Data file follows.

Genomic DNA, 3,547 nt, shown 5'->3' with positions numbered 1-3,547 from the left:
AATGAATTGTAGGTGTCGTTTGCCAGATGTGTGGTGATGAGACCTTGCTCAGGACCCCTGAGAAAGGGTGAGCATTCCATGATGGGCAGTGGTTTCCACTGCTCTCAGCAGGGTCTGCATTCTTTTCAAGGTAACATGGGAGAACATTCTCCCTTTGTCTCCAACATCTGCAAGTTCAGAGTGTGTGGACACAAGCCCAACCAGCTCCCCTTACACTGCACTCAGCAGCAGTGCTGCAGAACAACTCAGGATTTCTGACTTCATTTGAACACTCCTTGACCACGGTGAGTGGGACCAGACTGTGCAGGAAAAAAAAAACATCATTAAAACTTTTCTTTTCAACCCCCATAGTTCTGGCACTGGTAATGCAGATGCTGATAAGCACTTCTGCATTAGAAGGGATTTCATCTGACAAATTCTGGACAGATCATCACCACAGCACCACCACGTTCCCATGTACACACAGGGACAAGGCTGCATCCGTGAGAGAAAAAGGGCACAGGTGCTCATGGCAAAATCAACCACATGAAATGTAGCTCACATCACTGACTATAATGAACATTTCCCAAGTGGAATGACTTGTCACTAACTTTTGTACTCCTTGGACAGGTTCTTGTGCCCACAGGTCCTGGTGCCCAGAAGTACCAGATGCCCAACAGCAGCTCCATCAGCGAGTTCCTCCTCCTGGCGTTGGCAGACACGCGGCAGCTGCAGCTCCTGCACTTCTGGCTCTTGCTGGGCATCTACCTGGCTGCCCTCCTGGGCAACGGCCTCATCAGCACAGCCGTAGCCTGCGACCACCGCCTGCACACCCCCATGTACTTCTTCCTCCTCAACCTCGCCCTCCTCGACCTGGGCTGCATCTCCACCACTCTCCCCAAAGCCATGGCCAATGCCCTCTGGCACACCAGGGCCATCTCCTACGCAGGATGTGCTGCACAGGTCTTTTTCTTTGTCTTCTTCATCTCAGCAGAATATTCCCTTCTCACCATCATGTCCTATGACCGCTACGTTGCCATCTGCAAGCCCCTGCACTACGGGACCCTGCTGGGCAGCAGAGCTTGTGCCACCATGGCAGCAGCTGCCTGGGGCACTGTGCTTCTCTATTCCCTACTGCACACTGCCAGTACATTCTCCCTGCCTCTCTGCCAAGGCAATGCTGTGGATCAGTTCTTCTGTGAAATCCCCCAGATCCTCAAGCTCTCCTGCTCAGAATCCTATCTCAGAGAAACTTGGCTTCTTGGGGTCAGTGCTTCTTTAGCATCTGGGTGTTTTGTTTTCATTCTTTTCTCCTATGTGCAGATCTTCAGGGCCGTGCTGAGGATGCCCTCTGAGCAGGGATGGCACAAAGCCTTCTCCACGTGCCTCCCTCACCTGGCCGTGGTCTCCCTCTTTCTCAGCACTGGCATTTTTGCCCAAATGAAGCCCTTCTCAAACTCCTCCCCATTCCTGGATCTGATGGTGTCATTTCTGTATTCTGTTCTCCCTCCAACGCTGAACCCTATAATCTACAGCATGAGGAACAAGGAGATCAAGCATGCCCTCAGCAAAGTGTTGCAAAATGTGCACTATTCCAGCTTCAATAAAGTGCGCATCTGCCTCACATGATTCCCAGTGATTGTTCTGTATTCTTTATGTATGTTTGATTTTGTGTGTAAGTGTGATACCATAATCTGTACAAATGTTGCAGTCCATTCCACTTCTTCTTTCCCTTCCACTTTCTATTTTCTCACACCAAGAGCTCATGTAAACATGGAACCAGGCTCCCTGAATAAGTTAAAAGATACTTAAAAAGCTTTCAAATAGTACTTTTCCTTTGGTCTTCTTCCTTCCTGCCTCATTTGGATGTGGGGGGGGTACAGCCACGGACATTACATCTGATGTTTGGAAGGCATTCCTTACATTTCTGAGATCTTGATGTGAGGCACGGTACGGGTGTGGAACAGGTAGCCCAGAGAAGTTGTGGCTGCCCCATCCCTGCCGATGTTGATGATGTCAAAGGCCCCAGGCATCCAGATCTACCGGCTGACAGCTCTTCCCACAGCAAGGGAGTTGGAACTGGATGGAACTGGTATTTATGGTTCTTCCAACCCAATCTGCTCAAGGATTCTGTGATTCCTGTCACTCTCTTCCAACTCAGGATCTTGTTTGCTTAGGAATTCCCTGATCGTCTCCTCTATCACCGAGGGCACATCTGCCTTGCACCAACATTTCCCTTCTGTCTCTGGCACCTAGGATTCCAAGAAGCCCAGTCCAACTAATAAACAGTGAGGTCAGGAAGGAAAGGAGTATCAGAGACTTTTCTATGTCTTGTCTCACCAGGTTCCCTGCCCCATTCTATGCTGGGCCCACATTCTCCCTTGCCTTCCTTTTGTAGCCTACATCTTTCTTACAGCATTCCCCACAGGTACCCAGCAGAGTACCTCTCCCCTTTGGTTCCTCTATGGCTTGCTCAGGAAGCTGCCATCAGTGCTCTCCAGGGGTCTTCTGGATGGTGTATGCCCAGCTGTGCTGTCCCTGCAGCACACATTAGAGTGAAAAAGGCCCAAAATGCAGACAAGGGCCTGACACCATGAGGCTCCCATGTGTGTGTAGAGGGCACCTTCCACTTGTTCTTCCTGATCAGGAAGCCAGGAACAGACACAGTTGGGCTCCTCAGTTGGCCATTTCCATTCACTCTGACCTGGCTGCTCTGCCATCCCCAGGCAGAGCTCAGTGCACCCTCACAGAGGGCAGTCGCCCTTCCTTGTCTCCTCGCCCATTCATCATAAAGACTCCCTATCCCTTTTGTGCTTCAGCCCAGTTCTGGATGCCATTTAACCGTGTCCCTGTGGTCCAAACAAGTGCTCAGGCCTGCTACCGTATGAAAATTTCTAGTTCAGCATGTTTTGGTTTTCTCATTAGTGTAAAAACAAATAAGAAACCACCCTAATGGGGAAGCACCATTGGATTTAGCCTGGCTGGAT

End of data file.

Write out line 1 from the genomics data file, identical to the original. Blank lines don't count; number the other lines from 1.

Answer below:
Genomic DNA, 3,547 nt, shown 5'->3' with positions numbered 1-3,547 from the left: